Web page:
In the 7th International Symposium on GnRH Analogs in Cancer and Human Reproduction, Organon presented new techniques of development of fertility drugs. Organon scientists have succeeded in customizing the follicle-stimulating hormone(FSH) molecule by adding a hybrid subunit, which extends FSH's active life. This was achieved through an international collaboration. This longer active life will mean fewer injections for the infertile patient, making the treatment less difficult and more patient-friendly. The company indicated that a long-acting form of the genetically-produced fertility drug, Puregon(rFSH), has moved into the dose-finding phase of its development using the latest techniques of "knowledge driven drug development" (KD3). These new techniques model the drug's underlying mechanisms, and use that information to support decisions about doses, dose regimens and design of future trials.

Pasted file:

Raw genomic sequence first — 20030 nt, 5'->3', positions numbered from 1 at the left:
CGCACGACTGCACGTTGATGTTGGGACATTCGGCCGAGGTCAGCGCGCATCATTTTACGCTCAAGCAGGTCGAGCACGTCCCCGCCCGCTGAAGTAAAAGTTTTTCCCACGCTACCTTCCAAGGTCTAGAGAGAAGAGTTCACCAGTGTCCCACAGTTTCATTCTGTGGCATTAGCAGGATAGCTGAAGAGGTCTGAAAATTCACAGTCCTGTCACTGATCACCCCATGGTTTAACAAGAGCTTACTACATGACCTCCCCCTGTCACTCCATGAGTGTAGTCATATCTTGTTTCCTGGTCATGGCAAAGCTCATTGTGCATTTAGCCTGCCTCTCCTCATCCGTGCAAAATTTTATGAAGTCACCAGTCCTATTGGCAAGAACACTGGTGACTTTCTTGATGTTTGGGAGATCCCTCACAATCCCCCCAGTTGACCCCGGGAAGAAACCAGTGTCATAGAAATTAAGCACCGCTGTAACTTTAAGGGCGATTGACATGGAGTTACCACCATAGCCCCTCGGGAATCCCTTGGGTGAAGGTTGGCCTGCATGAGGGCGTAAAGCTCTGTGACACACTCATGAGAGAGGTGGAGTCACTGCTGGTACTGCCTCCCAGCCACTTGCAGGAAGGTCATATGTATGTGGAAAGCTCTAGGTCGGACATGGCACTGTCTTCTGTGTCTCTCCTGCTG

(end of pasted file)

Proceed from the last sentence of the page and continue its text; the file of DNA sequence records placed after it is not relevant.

Organon is also in the process of developing oral tablet formulation alternative to the injectable hormone hCG (human chorionic gonadotropin). hCG has been used, in the past 30 years, to make ovulation and final oocyte maturation take place with precise timing. However, it has only been available in the injectable form due to its high molecular weight. Now, scientists have identified through high-throughput screening, compounds similar to hCG, but with lower molecular weight. These compounds have been optimized with respect to potency, selectivity and safety. The new compound, an LH/hCG agonistic agent, interacts with the human LH receptor just like LH (and hCG). Scientists carried out pre-clinical tests of this LH agonist in rats and found that it induced ovulation after a single oral dose and that fertilization of the ovulated eggs resulted in the normal implantation of healthy embryos in these rats. The scientists at Organon who are also exploring the IVF cycle concluded that this oral compound could also play a role in other infertility indications or at other moments during and after an IVF cycle.